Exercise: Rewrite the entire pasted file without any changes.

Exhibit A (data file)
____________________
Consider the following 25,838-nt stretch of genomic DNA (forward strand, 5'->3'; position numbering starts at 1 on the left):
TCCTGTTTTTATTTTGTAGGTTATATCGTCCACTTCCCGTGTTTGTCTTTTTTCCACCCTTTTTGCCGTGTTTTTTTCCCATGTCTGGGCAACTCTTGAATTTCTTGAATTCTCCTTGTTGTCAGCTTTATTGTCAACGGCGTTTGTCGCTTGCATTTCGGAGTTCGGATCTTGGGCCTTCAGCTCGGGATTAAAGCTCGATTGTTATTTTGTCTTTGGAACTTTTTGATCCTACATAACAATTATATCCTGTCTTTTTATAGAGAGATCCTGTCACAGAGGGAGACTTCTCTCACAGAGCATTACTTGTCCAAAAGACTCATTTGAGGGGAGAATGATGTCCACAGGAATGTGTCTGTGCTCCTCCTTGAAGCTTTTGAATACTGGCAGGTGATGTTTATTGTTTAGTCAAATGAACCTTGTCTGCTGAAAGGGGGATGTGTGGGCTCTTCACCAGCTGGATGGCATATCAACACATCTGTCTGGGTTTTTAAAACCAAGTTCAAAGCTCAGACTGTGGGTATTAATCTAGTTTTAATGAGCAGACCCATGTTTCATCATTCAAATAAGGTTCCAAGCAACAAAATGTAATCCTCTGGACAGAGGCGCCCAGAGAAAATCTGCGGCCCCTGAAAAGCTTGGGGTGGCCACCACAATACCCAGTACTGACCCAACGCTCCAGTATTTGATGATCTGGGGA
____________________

Consider the following 25,838-nt stretch of genomic DNA (forward strand, 5'->3'; position numbering starts at 1 on the left):
TCCTGTTTTTATTTTGTAGGTTATATCGTCCACTTCCCGTGTTTGTCTTTTTTCCACCCTTTTTGCCGTGTTTTTTTCCCATGTCTGGGCAACTCTTGAATTTCTTGAATTCTCCTTGTTGTCAGCTTTATTGTCAACGGCGTTTGTCGCTTGCATTTCGGAGTTCGGATCTTGGGCCTTCAGCTCGGGATTAAAGCTCGATTGTTATTTTGTCTTTGGAACTTTTTGATCCTACATAACAATTATATCCTGTCTTTTTATAGAGAGATCCTGTCACAGAGGGAGACTTCTCTCACAGAGCATTACTTGTCCAAAAGACTCATTTGAGGGGAGAATGATGTCCACAGGAATGTGTCTGTGCTCCTCCTTGAAGCTTTTGAATACTGGCAGGTGATGTTTATTGTTTAGTCAAATGAACCTTGTCTGCTGAAAGGGGGATGTGTGGGCTCTTCACCAGCTGGATGGCATATCAACACATCTGTCTGGGTTTTTAAAACCAAGTTCAAAGCTCAGACTGTGGGTATTAATCTAGTTTTAATGAGCAGACCCATGTTTCATCATTCAAATAAGGTTCCAAGCAACAAAATGTAATCCTCTGGACAGAGGCGCCCAGAGAAAATCTGCGGCCCCTGAAAAGCTTGGGGTGGCCACCACAATACCCAGTACTGACCCAACGCTCCAGTATTTGATGATCTGGGGA